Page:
July 24, 2020

Important Changes to Rules on Canadian Citizenship by Descent

Posted by Athena Portokalidis - Bellissimo Law Group PC

The Canadian Federal Government has recently changed the rules on Canadian citizenship by descent, or by virtue of being born to a Canadian citizen parent. Before the July 2020 changes, only biological parents could pass down Canadian citizenship to their children born outside of Canada.[1] As of this month, non-biological parents can now pass down their Canadian citizenship to their children born outside of Canada if they are the child’s legal parent at birth.[2]However, this does not change the rules for children born outside of Canada who are adopted by Canadian citizen parents after their birth.[3]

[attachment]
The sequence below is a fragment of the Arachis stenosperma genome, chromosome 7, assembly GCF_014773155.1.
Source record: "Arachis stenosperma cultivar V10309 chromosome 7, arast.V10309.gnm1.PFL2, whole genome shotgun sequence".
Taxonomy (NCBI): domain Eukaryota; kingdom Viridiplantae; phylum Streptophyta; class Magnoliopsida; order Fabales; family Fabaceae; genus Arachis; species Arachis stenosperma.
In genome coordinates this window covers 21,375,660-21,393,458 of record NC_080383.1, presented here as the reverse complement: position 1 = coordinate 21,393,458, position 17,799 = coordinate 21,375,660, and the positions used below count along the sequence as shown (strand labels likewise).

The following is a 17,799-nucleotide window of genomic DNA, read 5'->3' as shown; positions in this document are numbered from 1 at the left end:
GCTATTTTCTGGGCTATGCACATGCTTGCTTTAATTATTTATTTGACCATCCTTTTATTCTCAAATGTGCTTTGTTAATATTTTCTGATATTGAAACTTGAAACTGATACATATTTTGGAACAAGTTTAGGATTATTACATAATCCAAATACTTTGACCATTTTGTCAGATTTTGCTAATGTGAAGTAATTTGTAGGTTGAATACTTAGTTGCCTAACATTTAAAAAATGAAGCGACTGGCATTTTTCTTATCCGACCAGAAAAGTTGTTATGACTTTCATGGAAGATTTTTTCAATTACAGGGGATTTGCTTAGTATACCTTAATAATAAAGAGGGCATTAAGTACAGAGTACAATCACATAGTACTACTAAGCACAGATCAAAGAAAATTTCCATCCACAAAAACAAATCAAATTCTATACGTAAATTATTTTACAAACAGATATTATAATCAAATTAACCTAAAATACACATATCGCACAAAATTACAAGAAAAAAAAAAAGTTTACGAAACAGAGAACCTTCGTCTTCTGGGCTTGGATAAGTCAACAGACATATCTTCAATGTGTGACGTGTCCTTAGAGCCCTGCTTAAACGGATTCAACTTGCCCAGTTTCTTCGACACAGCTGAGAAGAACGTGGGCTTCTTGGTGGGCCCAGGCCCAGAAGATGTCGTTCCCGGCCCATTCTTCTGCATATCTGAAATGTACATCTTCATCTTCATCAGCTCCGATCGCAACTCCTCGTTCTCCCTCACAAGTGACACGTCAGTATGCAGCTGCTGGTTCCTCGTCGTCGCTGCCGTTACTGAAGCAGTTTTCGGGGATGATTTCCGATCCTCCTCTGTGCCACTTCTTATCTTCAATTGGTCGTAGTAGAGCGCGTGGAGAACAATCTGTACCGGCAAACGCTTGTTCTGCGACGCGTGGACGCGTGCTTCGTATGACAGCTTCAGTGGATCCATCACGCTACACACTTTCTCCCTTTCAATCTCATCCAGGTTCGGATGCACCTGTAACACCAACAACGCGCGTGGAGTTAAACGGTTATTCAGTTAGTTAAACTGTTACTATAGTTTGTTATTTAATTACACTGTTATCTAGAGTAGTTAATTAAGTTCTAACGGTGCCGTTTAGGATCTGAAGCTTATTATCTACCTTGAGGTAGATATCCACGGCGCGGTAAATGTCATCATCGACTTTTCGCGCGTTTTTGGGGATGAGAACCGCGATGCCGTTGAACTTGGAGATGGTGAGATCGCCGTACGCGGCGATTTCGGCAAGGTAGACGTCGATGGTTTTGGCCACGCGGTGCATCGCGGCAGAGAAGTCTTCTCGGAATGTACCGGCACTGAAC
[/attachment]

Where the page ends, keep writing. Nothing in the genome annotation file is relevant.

This change is reflected in the Immigration, Refugee and Citizenship Canada Glossary available online:

            Legal parent at birth

The biological or non-biological parent listed on the original birth certificate or birth record of a child. This does not include

  • Parents who adopted the child after they were born
  • Legal guardians[4]

This comes as a welcome change for many, including same-sex couples where one or both of the parents do not have a genetic link to the child to which they wish to pass their Canadian citizenship. A same-sex couple in this very situation were the reason for this change, as they challenged the law in Court when they discovered that their son did not automatically get Canadian citizenship as his Canadian parent’s “biological material was not used for his conception.”[5] Thankfully, with this update to the rules, Canada has made an important step forward in making the citizenship process more inclusive and demonstrative of the diversity of Canadian families.[6]